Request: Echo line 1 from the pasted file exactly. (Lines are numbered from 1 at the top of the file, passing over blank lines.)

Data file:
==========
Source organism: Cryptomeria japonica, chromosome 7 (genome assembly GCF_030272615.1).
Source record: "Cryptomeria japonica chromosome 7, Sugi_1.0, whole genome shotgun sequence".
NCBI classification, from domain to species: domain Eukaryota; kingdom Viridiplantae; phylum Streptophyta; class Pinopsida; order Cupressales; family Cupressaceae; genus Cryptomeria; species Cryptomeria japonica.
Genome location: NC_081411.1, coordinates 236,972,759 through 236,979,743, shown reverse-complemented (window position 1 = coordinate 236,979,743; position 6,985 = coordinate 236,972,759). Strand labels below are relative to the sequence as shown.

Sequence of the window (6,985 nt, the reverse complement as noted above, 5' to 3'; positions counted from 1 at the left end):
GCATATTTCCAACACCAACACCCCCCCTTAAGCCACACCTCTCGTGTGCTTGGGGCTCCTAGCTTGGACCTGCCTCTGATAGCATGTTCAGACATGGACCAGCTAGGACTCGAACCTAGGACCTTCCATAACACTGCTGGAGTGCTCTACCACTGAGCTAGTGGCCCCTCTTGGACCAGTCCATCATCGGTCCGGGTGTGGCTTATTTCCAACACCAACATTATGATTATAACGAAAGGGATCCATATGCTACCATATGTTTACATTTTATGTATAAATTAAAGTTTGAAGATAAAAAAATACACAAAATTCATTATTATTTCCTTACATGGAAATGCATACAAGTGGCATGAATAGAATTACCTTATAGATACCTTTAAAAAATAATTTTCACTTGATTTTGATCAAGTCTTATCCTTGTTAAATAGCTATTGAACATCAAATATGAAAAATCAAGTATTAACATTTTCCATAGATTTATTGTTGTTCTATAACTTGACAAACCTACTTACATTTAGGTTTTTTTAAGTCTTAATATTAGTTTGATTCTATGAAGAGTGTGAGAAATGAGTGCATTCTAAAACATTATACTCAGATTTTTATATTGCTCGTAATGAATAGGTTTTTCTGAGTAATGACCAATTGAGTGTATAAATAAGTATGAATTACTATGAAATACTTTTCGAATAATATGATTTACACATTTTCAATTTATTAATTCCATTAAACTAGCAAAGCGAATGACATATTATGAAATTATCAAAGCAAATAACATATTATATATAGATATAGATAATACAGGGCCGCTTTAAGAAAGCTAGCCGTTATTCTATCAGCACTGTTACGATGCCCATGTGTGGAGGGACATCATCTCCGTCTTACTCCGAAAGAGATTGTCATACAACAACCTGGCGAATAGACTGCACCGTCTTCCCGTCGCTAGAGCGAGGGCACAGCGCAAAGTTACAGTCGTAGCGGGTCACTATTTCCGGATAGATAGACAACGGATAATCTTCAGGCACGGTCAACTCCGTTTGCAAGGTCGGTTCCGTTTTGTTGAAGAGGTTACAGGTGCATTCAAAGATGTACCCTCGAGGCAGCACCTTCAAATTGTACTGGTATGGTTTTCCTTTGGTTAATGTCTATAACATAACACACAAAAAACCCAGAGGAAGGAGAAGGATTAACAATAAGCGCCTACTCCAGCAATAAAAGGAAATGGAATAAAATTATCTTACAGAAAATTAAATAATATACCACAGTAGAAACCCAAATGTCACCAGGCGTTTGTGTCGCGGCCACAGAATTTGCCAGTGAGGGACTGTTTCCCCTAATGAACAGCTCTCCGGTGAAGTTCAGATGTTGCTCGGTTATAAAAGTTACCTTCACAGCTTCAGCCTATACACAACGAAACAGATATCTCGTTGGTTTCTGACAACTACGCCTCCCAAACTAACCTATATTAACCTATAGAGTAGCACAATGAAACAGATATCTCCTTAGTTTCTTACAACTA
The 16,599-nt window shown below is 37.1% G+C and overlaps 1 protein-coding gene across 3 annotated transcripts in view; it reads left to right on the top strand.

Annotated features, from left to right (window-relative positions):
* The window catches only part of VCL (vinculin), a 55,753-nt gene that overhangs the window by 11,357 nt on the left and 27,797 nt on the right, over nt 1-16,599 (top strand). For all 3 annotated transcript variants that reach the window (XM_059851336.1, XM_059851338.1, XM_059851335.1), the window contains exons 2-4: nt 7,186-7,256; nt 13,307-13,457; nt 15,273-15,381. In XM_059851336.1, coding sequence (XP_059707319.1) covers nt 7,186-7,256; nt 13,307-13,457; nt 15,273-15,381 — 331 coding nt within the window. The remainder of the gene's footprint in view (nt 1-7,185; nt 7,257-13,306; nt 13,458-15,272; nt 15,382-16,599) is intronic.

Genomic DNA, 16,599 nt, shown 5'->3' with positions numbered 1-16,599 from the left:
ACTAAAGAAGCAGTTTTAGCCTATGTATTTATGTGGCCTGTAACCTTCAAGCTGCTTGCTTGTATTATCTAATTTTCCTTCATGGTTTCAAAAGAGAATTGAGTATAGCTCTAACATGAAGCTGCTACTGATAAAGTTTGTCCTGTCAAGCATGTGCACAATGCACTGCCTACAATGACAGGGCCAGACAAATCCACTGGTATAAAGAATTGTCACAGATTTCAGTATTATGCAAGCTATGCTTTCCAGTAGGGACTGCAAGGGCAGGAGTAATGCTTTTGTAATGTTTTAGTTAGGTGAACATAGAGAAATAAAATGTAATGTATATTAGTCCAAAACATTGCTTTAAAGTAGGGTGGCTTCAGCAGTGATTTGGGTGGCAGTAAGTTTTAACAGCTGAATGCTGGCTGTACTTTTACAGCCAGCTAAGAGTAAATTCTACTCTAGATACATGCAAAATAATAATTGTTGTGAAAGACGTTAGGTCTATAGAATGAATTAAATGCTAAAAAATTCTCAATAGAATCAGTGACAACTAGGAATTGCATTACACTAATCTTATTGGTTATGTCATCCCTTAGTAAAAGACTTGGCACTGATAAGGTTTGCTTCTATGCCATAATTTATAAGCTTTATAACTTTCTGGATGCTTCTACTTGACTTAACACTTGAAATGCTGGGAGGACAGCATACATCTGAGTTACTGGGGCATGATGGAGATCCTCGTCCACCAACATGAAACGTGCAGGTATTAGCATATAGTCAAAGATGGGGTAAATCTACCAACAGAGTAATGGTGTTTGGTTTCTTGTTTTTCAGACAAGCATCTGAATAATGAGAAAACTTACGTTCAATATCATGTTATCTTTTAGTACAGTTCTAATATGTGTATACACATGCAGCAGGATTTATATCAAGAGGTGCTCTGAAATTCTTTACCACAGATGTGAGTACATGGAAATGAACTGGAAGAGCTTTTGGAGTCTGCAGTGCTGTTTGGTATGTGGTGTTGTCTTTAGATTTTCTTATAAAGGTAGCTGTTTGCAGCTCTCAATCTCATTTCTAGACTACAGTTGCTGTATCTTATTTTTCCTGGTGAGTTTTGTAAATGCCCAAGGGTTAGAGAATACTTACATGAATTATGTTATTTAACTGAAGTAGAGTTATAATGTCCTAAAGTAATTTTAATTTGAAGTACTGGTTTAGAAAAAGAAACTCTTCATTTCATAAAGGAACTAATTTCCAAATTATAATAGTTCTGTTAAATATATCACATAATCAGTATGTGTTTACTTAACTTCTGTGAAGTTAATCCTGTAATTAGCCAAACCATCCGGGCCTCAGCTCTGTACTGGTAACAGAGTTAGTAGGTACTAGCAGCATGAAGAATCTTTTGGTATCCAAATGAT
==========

Source organism: Cryptomeria japonica, chromosome 7 (genome assembly GCF_030272615.1).